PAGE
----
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Hi, my friend thank you for your blog and opening my mind to subjects I wonder about. My question is I guess I have become an older mentor to a College Junior in my hometown. We met while he was working on a College assignment. Being 22 years older than him full disclosure I am in my early 40s. After he interviewed me for his assignment he turned off the recorder and the conversation went personal.
He admitted that earlier that same week he got “stealthed” by a local older man through a Grinder Hookup. The college guy admits freely that he hooks up because he is horny who isn’t. And that he has hooked up with over 150 people in the past four years. I am not saying this for judgment I am just laying out the context.
At New Year’s I had him over for dinner and we talked during that conversation we discovered that he had also hooked up with a mutual acquaintance who is HIV positive. My young friend who started Prep after his stealthing encounter and a rather long and embarrassing trip to our local rural Emergency Room has gone through a terrible time with parents who tried to get him into conversion camp and just mental abuse. And he was raped his first year on campus here.
I feel as a community leader I need to do as much as I can and as a friend too. Besides being a kind ear, trying to arrange counseling, connecting him with the nearest major metro men’s health clinic what can I do I don’t want to let him down and I want him to feel safe here. Plus I feel like it’s a duty to be nonjudgmental and supportive. What ideas do you have?
It sounds like you’re doing everything right. Being nonjudgmental and supportive is the best course. Remember that his experiences may be very different from yours. New tech and rapidly evolving culture make for drastic differences in experience between different generations of gay men.
I know you’re worried about him, but he’s doing all the right things. He’s talking to someone (you) about his sex life and seeking support. He’s going to the clinic. He’s taking PrEP. Those are many responsible steps, particularly for someone who is still figuring all this out. He’s doing more to take care of himself than many men twice his age.
The trauma from homophobic families, sexual abuse, rape, and other horrible experiences that befall many young queer people do leave a mental and emotional residue. I don’t pathologize promiscuity — there’s nothing wrong with being hypersexual — but we do sometimes turn to sex as a coping mechanism. Many gay men try drugs, and there’s a plethora of reasons why substance misuse and alcoholism affect a disproportionate number of us. Culturally, we like to party, and many of us have rough childhoods.
But none of this is new. You already know all this. Men in your generation faced the same issues, the same trauma, and found outlets with the same activities and substances. Very little, I believe, has actually changed in terms of gay behavior and gay trauma between generations — my generation simply have better HIV care, thanks to your generation, and we have hookup apps. You survived to be the happy, put-together man you are now.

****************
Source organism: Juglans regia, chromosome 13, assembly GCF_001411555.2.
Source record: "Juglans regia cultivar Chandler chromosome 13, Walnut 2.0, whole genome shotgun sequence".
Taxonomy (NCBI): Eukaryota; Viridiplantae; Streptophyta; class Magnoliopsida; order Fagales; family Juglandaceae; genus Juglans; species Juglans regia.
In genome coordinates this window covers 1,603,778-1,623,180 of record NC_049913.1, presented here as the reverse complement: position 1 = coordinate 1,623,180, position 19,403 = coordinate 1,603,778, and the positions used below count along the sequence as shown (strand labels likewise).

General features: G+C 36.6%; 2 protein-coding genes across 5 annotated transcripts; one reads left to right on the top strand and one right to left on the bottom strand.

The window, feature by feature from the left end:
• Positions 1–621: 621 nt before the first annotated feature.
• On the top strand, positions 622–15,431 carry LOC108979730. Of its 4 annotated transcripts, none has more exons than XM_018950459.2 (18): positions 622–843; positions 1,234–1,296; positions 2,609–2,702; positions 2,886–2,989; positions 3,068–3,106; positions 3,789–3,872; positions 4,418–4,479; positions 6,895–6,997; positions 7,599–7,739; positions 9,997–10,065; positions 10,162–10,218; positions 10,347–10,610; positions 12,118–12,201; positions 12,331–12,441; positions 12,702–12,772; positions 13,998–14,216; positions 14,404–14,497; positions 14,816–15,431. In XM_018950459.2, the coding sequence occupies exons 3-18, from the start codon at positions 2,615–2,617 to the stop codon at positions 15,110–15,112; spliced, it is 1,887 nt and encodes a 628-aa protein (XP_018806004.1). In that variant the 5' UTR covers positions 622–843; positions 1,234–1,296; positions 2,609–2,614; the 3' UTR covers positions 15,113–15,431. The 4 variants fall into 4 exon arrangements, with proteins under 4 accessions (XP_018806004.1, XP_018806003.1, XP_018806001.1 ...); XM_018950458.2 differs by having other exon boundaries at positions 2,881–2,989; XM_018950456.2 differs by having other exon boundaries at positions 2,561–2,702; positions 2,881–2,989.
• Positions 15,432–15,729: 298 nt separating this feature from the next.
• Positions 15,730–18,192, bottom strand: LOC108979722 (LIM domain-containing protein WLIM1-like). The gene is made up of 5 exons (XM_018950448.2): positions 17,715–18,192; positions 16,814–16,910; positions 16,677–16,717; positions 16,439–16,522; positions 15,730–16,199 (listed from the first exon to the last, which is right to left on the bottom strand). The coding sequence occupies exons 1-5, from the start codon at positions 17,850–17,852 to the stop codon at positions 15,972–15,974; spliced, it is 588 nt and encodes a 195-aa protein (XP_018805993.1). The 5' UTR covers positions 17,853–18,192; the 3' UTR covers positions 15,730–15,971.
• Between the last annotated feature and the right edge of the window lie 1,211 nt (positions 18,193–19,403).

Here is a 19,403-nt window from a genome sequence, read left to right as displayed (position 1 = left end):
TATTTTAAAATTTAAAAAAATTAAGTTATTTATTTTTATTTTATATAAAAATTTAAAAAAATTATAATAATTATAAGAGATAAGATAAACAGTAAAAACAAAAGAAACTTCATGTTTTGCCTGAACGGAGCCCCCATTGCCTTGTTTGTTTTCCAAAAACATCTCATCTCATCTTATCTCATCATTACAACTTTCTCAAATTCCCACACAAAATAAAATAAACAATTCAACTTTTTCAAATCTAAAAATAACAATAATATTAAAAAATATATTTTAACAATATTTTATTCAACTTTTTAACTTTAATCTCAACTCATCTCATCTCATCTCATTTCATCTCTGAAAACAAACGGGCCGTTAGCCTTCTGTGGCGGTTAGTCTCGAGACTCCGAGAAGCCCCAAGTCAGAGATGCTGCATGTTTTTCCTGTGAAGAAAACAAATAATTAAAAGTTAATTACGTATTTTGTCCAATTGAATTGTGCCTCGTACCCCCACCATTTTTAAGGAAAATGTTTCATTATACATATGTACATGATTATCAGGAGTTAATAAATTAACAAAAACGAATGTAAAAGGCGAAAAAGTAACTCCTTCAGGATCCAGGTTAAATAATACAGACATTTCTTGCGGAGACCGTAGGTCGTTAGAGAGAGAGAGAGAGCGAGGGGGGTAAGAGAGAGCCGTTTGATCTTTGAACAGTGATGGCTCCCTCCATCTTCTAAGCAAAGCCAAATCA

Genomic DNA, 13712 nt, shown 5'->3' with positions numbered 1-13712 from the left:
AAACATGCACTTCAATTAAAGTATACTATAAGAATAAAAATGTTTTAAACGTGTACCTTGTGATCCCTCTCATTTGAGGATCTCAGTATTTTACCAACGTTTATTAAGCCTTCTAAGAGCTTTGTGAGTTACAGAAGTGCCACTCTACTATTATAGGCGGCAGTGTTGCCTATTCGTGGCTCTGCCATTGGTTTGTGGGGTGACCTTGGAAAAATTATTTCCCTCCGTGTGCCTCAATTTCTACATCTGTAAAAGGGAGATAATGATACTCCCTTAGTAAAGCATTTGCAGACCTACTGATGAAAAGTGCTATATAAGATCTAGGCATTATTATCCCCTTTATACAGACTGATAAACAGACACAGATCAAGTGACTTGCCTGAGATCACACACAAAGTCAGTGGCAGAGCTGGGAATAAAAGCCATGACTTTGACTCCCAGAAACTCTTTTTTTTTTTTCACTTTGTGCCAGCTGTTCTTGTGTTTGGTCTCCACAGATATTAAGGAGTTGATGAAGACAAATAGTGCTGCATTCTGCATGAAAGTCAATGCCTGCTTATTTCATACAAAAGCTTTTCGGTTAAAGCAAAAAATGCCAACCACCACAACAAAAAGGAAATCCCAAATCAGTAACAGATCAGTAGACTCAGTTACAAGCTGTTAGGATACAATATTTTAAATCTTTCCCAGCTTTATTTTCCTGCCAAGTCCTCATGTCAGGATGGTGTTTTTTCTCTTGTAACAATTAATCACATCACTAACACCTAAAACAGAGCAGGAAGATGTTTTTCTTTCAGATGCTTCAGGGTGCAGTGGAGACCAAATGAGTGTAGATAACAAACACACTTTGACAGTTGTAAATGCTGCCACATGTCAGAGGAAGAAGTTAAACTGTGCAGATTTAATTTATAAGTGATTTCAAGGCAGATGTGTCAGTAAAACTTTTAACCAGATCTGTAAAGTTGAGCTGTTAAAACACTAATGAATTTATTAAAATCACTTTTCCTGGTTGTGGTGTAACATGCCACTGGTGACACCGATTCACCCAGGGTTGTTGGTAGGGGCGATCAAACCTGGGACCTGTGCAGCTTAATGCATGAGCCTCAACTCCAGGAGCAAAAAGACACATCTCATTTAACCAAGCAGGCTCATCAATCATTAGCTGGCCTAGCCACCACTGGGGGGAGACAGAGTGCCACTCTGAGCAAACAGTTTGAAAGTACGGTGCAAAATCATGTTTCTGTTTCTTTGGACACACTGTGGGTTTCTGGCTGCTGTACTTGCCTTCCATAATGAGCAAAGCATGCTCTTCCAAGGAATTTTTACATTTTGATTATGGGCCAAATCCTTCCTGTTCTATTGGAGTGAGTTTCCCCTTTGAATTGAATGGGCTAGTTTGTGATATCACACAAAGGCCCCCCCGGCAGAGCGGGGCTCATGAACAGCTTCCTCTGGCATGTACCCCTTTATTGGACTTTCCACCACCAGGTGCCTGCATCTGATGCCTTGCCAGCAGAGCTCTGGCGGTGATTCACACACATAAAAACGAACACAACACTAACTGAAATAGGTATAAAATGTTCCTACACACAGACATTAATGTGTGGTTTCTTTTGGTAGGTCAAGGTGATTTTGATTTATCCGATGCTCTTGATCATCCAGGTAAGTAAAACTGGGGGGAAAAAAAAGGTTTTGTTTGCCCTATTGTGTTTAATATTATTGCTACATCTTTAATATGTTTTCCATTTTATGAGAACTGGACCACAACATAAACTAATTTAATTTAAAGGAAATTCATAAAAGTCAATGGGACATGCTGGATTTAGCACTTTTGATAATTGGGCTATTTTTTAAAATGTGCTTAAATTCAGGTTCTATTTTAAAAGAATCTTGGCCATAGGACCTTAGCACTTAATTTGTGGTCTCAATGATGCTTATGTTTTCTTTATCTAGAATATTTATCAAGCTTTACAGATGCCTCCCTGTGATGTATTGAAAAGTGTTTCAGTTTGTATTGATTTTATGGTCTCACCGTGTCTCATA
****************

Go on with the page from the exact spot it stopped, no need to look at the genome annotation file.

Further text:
I say all this in order to convey a simple point: it’s okay for this young man to be a little messy. You can’t spare him the rough parts of Queer life or protect him from every harrowing pitfall. But you can be a presence in his life and simply exist as evidence that a gay man can make it and be happy. That’s the most powerful gift you can give him. That can save his life.
It’s good to listen and help where you can, but you also have to let him run a little bit. He will make mistakes, and he needs to. We grow through trial and error, wonder and heartache.
The things you share with him — the seemingly universal gay experiences of family rejection and finding support among our own — is where you offer something vital. Your life is proof that being gay will seem less dangerous and more manageable someday. He needs to see that. He needs you in the same way I needed and still need my gay guides.
You can’t take him away from his parents, but you can be their antithesis — a safe space, a source of comfort and friendship. You can’t keep him from having sex with everyone in sight, but you can drive him to the clinic when he gets an STI (and he will). You can’t keep him from experiencing trauma, but you can point him in the direction of help. You can only support him — he has to do the leg work.
Tell him not to put himself under so much pressure, because pressure is all he knows. He’s been under pressure since before he can remember. Nearly every adult in his life, from the ones grading his papers to the ones he calls parents, have reinforced this pressure — pressure to be “normal,” pressure to be straight, pressure to do well — and he’s undoubtedly struggling with the idea that he might not make all these people happy. He’s at the beginning of chasing that elusive thing called happiness as an adult gay man, and this pursuit will likely take him into scary and thrilling places. That’s what he needs. There will be mistakes made along the way. There will be bad nights. Be a person he can call when those nights happen.
Thank you for being in the world.